When you’re cramming for a midterm or trying to knock out a final paper, it’s easy to turn to Wikipedia or other common Google search results for fast, readily available information. However, that information can also be unreliable. The easy way out is often not the best, as misinformation can dilute your research, if not poison it entirely. To ensure that you find reliable sources, as well as the necessary materials to develop high-quality work, here are several tips for compiling academic research:
1) Talk with the experts
Don’t be afraid to ask for help. Your professors are fantastic resources to tap into when you’re looking for trustworthy and up-to-date information. They’ll be able to direct you to the materials that meet the needs of each individual assignment. Another great resource is your local librarians. Libraries also usually have access to academic databases and materials that you won’t be able to access on your own.
2) Utilize Google Scholar
A typical Google search will bring up all results, some of which may be popular but inaccurate. Instead, by using scholar.google.com, i.e., Google Scholar, you’re only searching academic sources. Google Scholar tells you how often a publication has been cited as well, making it easy to identify the most accurate information. Likewise, you can use Google News to find newspaper articles and other media sources.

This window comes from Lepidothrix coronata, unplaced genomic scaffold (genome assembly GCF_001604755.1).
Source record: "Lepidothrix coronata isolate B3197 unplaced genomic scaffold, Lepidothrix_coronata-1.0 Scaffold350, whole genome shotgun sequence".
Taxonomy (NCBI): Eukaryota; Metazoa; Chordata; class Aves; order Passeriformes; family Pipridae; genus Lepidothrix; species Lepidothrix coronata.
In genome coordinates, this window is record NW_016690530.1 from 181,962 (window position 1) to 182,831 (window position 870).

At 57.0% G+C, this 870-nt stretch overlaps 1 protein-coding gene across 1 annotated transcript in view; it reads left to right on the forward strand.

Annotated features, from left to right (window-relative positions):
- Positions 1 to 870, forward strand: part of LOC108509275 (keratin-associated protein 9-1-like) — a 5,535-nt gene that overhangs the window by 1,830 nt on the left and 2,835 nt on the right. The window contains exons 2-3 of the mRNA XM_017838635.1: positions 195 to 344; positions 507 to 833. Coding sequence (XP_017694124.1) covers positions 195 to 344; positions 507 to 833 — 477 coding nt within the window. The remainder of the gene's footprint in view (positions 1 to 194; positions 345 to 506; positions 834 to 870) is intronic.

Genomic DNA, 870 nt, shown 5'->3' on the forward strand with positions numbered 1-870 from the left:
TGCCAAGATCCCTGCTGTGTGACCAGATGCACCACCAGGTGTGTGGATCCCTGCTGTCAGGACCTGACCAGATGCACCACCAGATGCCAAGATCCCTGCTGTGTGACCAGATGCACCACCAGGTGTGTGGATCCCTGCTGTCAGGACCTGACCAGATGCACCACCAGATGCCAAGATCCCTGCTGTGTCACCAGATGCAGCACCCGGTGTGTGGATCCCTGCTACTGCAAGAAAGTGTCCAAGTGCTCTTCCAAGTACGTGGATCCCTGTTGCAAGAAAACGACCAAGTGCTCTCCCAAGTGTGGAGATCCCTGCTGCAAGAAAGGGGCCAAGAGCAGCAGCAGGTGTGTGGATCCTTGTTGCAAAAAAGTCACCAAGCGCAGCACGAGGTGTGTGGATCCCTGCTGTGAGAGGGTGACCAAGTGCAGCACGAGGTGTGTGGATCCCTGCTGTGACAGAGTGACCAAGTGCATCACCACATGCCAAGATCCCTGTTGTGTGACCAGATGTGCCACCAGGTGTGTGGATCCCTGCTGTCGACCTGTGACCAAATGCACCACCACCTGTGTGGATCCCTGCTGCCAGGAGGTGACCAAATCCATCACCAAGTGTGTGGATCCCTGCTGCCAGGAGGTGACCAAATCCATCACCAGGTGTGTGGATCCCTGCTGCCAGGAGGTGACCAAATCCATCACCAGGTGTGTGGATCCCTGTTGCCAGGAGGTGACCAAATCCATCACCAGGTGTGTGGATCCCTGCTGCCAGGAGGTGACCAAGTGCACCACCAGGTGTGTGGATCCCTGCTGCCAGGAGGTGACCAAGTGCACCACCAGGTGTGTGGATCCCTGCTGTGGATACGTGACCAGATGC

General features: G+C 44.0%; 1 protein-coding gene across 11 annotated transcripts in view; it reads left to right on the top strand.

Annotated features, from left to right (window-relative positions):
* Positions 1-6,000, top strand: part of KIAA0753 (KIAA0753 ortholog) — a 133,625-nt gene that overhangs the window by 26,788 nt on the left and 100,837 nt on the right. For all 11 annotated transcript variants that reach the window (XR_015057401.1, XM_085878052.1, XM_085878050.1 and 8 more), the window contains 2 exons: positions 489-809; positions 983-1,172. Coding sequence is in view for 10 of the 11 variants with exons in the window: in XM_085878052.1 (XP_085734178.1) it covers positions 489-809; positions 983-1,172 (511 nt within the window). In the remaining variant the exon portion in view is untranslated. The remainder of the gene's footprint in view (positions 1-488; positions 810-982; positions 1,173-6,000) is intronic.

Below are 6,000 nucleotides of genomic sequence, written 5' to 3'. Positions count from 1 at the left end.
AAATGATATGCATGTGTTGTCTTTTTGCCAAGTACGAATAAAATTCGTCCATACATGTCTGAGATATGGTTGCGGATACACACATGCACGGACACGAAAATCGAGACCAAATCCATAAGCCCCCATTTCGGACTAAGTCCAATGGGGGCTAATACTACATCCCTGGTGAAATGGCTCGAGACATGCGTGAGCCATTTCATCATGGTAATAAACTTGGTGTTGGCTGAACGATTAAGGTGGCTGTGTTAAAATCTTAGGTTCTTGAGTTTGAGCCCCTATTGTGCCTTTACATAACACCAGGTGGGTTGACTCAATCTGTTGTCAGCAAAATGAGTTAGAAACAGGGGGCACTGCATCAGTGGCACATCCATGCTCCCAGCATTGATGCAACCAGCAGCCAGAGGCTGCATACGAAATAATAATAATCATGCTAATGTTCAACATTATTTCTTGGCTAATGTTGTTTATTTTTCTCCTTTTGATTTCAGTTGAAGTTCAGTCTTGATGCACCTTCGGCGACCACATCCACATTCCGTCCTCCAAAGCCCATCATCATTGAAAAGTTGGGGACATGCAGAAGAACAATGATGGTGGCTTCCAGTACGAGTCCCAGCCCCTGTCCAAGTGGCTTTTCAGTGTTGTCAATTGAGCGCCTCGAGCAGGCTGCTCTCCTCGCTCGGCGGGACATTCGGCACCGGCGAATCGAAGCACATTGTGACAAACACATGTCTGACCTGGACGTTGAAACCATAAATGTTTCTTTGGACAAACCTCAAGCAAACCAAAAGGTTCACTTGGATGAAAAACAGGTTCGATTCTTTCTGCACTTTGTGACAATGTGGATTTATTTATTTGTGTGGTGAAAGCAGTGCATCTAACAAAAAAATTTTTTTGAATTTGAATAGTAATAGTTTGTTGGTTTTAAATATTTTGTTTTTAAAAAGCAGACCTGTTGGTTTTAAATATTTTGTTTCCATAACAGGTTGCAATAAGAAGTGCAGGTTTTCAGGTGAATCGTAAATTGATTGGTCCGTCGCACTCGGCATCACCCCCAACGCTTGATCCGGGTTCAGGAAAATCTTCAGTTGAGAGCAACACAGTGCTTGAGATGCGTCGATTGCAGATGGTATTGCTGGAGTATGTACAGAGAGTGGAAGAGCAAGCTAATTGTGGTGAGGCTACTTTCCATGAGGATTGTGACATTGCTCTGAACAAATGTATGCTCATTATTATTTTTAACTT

3) Check the domain name
Domain names are a good way to gauge the reliability of a website. The standard .com is usually used for commercial websites, whereas .gov and .edu are associated with government agencies and educational institutions, respectively. These latter domains are mostly rich sources of research and are held to a higher standard. However, it’s worth noting that occasionally less official organizations purchase these domains misleadingly.
4) Use Wikipedia as a jumping-off point, not a source
Though Wikipedia pages aren’t always reliable, most pages are sourced and include endnotes. The endnotes at the bottom of each page include links to trustworthy sources such as news clips, press releases, and studies, which can be used as more appropriate citations.
5) Dig deeper
Similarly, always reference the primary source whenever possible. News stories often contain links to studies, surveys and other original sources that were used to write the article. Much of the time, you’ll find sources cited directly in the article, with attribution given with phrases like “according to the Bureau of Labor Statistics.” Referencing the primary source helps ensure the information is accurate and contributes to the integrity of your work.
6) Verify your findings
Remember, it never hurts to check your information against other sources. This can also help you prevent littering your work with citations, depending on the specifications laid out by your professor. Corroborated information – a fact that has been verified by two or more sources – not only is more accurate, but also doesn’t always require citation if it’s become common knowledge.
* Bureau of Labor Statistics (BLS), U.S. Department of Labor, Occupational Outlook Handbook 2021. BLS estimates do not represent entry-level wages and/or salaries. Multiple factors, including prior experience, age, geography market in which you want to work and degree field, will affect career outcomes and earnings. Herzing neither represents that its graduates will earn the average salaries calculated by BLS for a particular job nor guarantees that graduation from its program will result in a job, promotion, salary increase or other career growth.